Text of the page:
I always find that I can escape into “Come Sail Away” to help a Monday pass. What’s your favorite escape song?

See ya on the “b” side

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Song of the Day 10/21

Posted: October 21, 2011 in J.C. Personal
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Today’s song is a karaoke favorite and I shudder to think about how many times I’ve heard this song butchered by a group of drunk women who believed they sound REALLY good. Released in 1981 from the album Escape, Bay area staple Journey brings us “Don’t Stop Believin’”. The song reached number 9 on the Billboard Hot 100. In the UK, despite the song not being re-released, it re-entered the Singles Chart in 2009 because of increased digital downloads making it the 9th longest running song on the UK singles chart, ever. The song is also the top selling catalog track in i-Tunes history with nearly 5 million digital units sold.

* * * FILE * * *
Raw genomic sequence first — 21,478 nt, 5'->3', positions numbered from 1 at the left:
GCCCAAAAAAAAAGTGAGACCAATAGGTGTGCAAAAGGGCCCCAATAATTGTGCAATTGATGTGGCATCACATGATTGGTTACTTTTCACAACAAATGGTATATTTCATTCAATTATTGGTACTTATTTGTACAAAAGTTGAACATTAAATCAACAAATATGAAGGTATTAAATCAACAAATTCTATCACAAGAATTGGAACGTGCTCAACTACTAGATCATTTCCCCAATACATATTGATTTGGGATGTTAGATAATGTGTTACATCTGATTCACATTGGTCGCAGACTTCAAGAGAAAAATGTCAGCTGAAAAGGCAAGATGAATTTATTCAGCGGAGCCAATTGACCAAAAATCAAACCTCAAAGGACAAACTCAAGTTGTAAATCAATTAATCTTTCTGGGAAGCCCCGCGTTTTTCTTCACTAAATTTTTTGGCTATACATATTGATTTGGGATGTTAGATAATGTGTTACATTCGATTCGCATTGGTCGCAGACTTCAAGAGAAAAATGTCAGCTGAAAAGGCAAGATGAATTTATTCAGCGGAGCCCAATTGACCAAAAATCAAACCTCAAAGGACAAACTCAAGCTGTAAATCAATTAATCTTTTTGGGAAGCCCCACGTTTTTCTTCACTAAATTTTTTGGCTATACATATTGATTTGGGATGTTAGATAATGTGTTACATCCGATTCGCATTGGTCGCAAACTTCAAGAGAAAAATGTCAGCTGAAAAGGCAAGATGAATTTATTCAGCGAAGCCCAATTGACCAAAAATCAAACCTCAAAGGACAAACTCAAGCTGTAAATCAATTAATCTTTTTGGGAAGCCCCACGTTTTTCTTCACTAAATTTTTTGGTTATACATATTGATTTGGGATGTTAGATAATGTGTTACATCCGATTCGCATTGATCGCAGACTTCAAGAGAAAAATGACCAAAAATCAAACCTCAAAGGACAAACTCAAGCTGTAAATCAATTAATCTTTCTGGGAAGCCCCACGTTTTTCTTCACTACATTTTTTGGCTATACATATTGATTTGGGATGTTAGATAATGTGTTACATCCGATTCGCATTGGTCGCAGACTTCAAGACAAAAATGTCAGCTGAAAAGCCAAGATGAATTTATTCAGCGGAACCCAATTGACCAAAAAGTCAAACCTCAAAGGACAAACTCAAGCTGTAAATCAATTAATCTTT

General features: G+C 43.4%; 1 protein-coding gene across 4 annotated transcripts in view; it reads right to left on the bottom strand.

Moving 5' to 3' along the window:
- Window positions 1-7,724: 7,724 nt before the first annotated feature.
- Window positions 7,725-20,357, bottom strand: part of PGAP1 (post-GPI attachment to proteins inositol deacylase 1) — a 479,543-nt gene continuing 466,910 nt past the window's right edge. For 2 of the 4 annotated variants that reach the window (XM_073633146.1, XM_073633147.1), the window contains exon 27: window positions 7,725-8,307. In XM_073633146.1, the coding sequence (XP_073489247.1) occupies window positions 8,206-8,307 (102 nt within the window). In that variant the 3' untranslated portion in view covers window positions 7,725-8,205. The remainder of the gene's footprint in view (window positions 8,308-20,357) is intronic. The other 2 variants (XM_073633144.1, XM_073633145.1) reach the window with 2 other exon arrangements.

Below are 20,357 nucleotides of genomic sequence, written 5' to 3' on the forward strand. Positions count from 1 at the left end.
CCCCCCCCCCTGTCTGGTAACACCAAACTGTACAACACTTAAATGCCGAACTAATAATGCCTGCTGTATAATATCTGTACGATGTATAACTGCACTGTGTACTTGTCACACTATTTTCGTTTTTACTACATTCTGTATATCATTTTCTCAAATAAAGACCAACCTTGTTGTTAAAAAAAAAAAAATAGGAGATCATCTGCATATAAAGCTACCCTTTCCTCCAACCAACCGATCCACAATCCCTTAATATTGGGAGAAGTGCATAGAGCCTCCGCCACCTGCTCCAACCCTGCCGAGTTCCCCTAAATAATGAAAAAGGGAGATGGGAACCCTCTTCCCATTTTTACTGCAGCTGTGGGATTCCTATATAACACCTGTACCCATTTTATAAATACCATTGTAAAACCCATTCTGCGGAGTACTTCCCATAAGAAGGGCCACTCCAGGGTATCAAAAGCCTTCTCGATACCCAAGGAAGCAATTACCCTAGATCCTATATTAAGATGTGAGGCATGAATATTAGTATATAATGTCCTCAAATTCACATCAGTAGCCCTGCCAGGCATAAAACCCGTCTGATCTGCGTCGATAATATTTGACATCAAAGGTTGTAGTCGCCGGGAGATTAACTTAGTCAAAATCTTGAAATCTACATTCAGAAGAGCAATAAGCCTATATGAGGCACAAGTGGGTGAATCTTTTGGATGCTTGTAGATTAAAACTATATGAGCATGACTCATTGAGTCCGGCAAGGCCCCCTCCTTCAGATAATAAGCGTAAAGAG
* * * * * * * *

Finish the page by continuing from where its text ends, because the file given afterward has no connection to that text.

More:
Allmusic – a service media guide, calls Journey “one of America’s most loved (and sometimes hated) commercial rock/pop bands” and says of “Don’t Stop Belevin’” that it features one of the best opening keyboard riffs in rock.

Journey originally formed as a back-up band for San Francisco artists. The original line up of Journey, then called the Golden Gate Rhythm Section, included former members of Santana, Fruminous Bandersnatch, and The Tubes. After poor album sales, the band decided on a new direction. They hired Robert Fleischman and the other members took singing lessons in an attempt to add harmonies to Fleischman’s vocals. With Fleischman, the group wrote “Wheel in the Sky” but it was not well received.